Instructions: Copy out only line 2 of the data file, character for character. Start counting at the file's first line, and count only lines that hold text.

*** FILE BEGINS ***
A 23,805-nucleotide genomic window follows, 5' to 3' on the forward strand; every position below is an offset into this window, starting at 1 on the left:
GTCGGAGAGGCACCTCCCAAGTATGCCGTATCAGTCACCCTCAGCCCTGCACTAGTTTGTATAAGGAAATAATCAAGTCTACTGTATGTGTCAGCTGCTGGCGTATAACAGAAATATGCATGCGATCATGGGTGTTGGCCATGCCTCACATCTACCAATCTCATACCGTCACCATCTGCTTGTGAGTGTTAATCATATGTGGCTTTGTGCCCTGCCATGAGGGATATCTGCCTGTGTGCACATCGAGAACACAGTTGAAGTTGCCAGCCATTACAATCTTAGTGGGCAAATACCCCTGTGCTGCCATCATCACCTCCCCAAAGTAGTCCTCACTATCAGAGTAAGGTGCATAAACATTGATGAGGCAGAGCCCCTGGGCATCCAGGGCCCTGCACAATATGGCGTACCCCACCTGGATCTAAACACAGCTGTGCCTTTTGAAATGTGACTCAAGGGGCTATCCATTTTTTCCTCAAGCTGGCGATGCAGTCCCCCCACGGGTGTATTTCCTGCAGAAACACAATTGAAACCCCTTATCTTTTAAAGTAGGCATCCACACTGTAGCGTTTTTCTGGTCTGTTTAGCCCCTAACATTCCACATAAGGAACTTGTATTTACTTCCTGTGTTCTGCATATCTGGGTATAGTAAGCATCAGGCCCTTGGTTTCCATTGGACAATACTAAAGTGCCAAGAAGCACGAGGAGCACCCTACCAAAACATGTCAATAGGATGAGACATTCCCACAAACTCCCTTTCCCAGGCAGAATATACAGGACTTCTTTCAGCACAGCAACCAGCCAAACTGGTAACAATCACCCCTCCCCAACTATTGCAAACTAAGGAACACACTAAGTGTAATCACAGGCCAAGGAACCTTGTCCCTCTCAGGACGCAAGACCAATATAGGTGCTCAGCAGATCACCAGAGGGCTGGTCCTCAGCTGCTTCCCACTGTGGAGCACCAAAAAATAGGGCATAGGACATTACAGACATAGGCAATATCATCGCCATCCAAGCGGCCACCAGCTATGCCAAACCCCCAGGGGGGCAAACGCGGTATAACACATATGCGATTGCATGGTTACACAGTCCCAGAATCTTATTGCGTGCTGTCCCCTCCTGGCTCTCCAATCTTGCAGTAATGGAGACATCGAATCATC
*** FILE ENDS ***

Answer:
GTCGGAGAGGCACCTCCCAAGTATGCCGTATCAGTCACCCTCAGCCCTGCACTAGTTTGTATAAGGAAATAATCAAGTCTACTGTATGTGTCAGCTGCTGGCGTATAACAGAAATATGCATGCGATCATGGGTGTTGGCCATGCCTCACATCTACCAATCTCATACCGTCACCATCTGCTTGTGAGTGTTAATCATATGTGGCTTTGTGCCCTGCCATGAGGGATATCTGCCTGTGTGCACATCGAGAACACAGTTGAAGTTGCCAGCCATTACAATCTTAGTGGGCAAATACCCCTGTGCTGCCATCATCACCTCCCCAAAGTAGTCCTCACTATCAGAGTAAGGTGCATAAACATTGATGAGGCAGAGCCCCTGGGCATCCAGGGCCCTGCACAATATGGCGTACCCCACCTGGATCTAAACACAGCTGTGCCTTTTGAAATGTGACTCAAGGGGCTATCCATTTTTTCCTCAAGCTGGCGATGCAGTCCCCCCACGGGTGTATTTCCTGCAGAAACACAATTGAAACCCCTTATCTTTTAAAGTAGGCATCCACACTGTAGCGTTTTTCTGGTCTGTTTAGCCCCTAACATTCCACATAAGGAACTTGTATTTACTTCCTGTGTTCTGCATATCTGGGTATAGTAAGCATCAGGCCCTTGGTTTCCATTGGACAATACTAAAGTGCCAAGAAGCACGAGGAGCACCCTACCAAAACATGTCAATAGGATGAGACATTCCCACAAACTCCCTTTCCCAGGCAGAATATACAGGACTTCTTTCAGCACAGCAACCAGCCAAACTGGTAACAATCACCCCTCCCCAACTATTGCAAACTAAGGAACACACTAAGTGTAATCACAGGCCAAGGAACCTTGTCCCTCTCAGGACGCAAGACCAATATAGGTGCTCAGCAGATCACCAGAGGGCTGGTCCTCAGCTGCTTCCCACTGTGGAGCACCAAAAAATAGGGCATAGGACATTACAGACATAGGCAATATCATCGCCATCCAAGCGGCCACCAGCTATGCCAAACCCCCAGGGGGGCAAACGCGGTATAACACATATGCGATTGCATGGTTACACAGTCCCAGAATCTTATTGCGTGCTGTCCCCTCCTGGCTCTCCAATCTTGCAGTAATGGAGACATCGAATCATC